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Old 07-03-2005, 12:38 PM   #1
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Homemade liquor question

Hi everybody,
My first post here. I hope this is the appropriate forum for this.
Here it goes:
There is this particular kind of vodka made in Poland called Zubrowka. It's flavored with so-called Bison Grass. It makes a great summer drink when mixed with apple juice and a lemon wedge.
Unfortunately it has been banned in the USA because the Bison Grass contains coumarine, which is an anticoagulant (blood thinner) and it has been linked to some forms of cancer. The amount of it in the vodka is tiny, nevertheless it's there and the FDA decided to be caucious.
I'm determined to make Zubrowka at home. I found a source for the grass, which I have already growing in my back yard. I also found a rather simplistic polish receipe for Zubrowka on the web.
I'm not concerned about the coumarine. After all the Polish have been enjoying the Zubrowka for centuries and it is being sold all over Europe with no restrictions.

My first batch has the great flavor but it also has some bitter grassy aftertaste that's not present in the original. My question to all in-the-know here is: is there a known ingredient or process that can strip the vodka of the bitterness but preserve the flavor?
Simply adding a spoonfull of sugar as the receipe I have suggest is not enough.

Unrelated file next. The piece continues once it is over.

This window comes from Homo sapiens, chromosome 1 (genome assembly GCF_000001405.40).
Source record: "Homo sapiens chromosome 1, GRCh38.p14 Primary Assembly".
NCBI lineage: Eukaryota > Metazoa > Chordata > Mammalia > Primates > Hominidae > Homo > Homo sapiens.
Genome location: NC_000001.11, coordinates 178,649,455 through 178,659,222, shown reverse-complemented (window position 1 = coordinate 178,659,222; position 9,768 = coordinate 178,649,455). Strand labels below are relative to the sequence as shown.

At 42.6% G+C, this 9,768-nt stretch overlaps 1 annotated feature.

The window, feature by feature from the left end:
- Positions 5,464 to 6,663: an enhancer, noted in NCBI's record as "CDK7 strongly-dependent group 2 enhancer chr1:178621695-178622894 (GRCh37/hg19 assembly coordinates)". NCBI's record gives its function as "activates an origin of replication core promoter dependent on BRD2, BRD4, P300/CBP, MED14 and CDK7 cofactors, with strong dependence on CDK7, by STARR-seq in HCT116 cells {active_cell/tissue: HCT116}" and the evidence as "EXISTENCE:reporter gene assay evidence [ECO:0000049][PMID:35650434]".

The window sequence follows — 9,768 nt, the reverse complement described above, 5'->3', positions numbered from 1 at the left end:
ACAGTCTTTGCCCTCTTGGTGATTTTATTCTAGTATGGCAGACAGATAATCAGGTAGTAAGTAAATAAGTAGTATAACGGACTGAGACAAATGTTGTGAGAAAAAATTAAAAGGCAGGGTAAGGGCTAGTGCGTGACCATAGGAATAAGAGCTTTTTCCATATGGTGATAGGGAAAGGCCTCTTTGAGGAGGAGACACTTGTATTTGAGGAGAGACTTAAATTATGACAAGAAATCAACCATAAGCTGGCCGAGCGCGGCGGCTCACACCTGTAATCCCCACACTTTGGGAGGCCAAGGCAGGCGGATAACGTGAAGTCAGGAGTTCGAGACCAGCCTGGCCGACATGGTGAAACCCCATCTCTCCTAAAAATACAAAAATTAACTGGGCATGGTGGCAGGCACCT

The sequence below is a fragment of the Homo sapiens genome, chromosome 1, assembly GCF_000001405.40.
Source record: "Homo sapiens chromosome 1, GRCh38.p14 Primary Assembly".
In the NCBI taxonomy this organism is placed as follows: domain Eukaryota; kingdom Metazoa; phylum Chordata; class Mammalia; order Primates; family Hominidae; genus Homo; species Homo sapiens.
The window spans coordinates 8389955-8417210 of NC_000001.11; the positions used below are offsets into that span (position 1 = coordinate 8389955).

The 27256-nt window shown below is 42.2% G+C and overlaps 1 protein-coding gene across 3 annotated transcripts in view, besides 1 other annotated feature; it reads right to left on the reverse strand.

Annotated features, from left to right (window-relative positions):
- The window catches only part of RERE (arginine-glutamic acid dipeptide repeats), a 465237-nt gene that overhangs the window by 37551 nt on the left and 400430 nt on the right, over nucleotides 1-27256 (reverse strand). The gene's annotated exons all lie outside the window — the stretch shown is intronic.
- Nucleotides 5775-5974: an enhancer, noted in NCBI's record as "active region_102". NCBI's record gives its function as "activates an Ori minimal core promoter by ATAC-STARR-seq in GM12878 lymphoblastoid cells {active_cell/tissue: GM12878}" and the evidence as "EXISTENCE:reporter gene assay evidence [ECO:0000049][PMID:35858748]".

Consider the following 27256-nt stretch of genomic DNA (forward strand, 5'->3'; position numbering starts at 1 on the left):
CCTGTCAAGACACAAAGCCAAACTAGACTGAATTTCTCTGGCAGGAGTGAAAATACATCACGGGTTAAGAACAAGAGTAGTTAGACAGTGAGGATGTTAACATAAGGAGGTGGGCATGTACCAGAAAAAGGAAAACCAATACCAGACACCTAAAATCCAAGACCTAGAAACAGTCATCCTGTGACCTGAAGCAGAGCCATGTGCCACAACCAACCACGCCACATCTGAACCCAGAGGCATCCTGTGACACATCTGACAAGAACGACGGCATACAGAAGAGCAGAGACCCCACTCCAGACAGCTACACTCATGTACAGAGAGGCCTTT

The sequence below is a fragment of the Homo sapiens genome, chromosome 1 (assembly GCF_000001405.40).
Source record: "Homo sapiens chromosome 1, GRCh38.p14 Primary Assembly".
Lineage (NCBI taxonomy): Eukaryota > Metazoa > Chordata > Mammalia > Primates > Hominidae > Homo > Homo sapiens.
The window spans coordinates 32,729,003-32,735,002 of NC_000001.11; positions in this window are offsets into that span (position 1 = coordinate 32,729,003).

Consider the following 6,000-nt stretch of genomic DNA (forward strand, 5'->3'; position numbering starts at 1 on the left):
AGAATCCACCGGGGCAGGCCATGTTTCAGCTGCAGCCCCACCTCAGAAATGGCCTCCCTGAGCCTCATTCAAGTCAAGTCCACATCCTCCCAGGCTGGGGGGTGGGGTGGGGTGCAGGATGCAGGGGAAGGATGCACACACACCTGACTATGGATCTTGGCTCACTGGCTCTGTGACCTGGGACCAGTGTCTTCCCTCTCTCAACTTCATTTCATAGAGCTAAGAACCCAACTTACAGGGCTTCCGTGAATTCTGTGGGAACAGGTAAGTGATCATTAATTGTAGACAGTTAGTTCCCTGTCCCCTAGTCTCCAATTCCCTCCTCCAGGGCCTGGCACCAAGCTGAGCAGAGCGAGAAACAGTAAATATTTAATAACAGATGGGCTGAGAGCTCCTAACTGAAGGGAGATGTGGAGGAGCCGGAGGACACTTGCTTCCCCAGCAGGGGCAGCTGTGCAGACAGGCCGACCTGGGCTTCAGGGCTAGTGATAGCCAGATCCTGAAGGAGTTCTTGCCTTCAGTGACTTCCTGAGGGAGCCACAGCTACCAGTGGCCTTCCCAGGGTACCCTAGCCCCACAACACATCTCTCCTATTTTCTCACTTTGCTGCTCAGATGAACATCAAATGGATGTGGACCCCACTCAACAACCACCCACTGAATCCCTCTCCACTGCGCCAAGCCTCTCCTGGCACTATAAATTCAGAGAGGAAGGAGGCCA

By the way, if you think of suggesting I buy the artificially flavored, coumarine free "Zubrowka" that has been available in the States lately- don't. I tried it- it's awfull. Not even close to the real thing. It actually might turn people off and prevent them from ever trying the real thing.


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Old 07-03-2005, 12:47 PM   #2
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Wow! Technical question at it's finest!
(BTW - welcome to the Discuss Cooking family!)

Do you suppose your bitterness could be from the grass you are growing?
Just as when you grow a radish, the less water you use for growing, the hotter it tastes, I'm wondering if you may have not watered your grass enough to give it the natural sweetness it could have provided. Of course, this is just a guess.

Now, of course, I want to try this interesting liquor, and being 1/2 polish, it makes it even more interesting!

Let's see what everyone else says -
and yes, this was the right place to post your thread :)
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Old 07-03-2005, 01:01 PM   #3
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Quote: